More than minimizing the harm done by outlawing abortions and forced childbearing, the op-ed reinforces the very big lie that the only thing that would be impacted by recognizing constitutional rights for the “unborn” is abortion. The fact is, it would fundamentally change the legal rights and status of all pregnant women.
By Ariane de Vogue, CNN Supreme Court Reporter
Wed April 14, 2021
(CNN) Almost a year after Chief Justice John Roberts sided with the Supreme Court's liberals to cast the determinative vote to block a Louisiana abortion law, his opinion in the case is causing deep divisions among lower court judges and lawyers.
Last June, Roberts, who had never voted against an abortion restriction, spelled out his thinking in a concurring opinion, perhaps to bring clarity to lower courts dealing with the explosive issue.
Instead, that opinion has added to the tangle of cases and rulings throughout the country, some of which are now making their way up to the high court.
Apr 14, 2021
By: Canadian Press
WASHINGTON — The Biden administration on Wednesday began to undo a Trump-era ban on clinics referring women for abortions, a policy that drove Planned Parenthood from the federal family planning program and created new complications for women trying to get birth control.
The proposed rule from the Department of Health and Human Services follows through on President Joe Biden's campaign promise to reverse his predecessor's family planning policy, which was branded a “gag rule” by women's groups and decried by medical associations as violating the doctor-patient relationship.
The proposed overhaul erases restrictions on abortion providers that Democrats derided as a "gag rule."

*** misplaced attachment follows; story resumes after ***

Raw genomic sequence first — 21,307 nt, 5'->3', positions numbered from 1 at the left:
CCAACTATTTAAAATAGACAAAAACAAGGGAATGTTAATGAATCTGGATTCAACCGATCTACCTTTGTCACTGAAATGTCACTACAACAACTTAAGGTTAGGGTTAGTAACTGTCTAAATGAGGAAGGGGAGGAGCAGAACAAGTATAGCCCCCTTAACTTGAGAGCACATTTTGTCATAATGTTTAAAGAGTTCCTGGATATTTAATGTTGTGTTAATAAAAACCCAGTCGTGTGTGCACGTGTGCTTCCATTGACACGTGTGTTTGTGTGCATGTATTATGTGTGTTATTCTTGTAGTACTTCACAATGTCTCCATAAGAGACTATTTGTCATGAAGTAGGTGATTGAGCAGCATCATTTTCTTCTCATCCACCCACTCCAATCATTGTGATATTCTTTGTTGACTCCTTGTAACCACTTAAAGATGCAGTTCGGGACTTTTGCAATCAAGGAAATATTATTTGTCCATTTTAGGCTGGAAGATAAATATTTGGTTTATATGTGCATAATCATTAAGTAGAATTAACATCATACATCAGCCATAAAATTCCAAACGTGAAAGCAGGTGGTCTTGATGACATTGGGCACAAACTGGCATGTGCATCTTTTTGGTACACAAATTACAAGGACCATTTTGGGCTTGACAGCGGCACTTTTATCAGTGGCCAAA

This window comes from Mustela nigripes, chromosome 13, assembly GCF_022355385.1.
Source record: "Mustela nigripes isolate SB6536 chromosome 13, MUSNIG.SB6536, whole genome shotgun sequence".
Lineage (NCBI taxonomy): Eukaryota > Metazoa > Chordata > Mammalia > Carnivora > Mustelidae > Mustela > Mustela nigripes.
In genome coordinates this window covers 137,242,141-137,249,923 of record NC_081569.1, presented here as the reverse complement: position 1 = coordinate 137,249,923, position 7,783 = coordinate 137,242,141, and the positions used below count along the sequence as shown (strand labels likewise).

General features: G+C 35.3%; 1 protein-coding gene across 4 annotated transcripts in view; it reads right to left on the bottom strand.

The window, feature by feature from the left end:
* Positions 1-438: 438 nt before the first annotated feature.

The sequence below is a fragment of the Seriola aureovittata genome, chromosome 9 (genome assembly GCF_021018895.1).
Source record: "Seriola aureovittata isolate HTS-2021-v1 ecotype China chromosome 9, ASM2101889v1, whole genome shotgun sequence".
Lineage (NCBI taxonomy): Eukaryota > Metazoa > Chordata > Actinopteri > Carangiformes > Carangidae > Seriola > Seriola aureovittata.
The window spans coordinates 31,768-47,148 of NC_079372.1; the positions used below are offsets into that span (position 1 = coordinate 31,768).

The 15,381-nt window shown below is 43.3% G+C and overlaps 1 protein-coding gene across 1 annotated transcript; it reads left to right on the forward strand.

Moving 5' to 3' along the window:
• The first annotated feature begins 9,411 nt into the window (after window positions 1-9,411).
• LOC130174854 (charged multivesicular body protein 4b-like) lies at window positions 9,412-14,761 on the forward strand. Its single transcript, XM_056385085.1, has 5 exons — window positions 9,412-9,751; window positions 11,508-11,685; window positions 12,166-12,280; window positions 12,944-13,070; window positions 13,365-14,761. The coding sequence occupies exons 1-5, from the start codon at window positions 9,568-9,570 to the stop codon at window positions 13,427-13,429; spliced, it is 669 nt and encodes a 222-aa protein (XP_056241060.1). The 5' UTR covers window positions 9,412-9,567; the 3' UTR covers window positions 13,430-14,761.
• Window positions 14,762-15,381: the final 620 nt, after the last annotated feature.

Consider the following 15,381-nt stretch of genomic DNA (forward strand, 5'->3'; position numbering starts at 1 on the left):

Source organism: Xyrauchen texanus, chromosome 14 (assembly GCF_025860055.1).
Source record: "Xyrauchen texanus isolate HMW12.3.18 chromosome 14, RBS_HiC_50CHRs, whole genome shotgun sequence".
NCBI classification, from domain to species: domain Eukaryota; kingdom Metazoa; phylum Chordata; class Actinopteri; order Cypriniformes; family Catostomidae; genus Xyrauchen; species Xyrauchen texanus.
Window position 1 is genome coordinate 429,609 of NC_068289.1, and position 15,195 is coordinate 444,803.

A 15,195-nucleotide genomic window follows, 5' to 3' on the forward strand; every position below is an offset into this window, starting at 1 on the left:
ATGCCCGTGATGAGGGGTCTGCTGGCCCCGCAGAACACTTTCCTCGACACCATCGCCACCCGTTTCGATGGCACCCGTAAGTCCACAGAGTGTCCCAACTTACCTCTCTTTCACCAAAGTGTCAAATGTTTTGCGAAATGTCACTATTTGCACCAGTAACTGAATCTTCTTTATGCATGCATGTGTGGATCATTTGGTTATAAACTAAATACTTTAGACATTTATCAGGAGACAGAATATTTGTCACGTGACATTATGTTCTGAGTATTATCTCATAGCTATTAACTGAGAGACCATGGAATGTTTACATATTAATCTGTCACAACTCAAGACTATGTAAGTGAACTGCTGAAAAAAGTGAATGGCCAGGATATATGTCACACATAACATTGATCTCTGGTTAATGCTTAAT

By ALICE MIRANDA OLLSTEIN
The Biden administration on Wednesday moved
to unwind former President Donald Trump’s anti-abortion restrictions on federal
family planning funds.
New rules proposed Wednesday would largely return the Title X program to its
pre-Trump formation, allowing more abortion clinics to participate in a program
that provides free or subsidized contraception and other health services to
about 4 million low-income Americans each year.
BY ABIGAIL ABRAMS
APRIL 13, 2021
The Biden Administration is removing restrictions on mailing abortion pills during the COVID-19 pandemic, a reversal from the Trump Administration’s policy that marks a new phase in the national debate over abortion rights.
The move temporarily changes longstanding Food and Drug Administration (FDA) rules governing mifepristone—one of two drugs used to terminate early pregnancies—that required patients to pick up the pills in-person from a medical provider. Acting FDA Commissioner Janet Woodcock sent a letter to the American College of Obstetricians and Gynecologists (ACOG) and the Society for Maternal-Fetal Medicine on Monday saying that her agency reviewed recent evidence and found that using telemedicine to provide abortion pills would not increase risks and would help patients avoid potential exposure to COVID-19.
The agency said it would stop enforcing a rule requiring women to get the first of two pills in person at a medical clinic or hospital.
By Pam Belluck
Published April 13, 2021
The Biden administration has decided to allow women to receive abortion pills by mail for the duration of the coronavirus pandemic, the latest development in an issue that has increasingly taken center stage in the American abortion debate.
In a letter sent Monday to two leading organizations representing reproductive health physicians, the acting commissioner of the Food and Drug Administration said that the agency would temporarily stop enforcing its requirement that the first of two drugs needed to terminate an early pregnancy be dispensed in a medical clinic.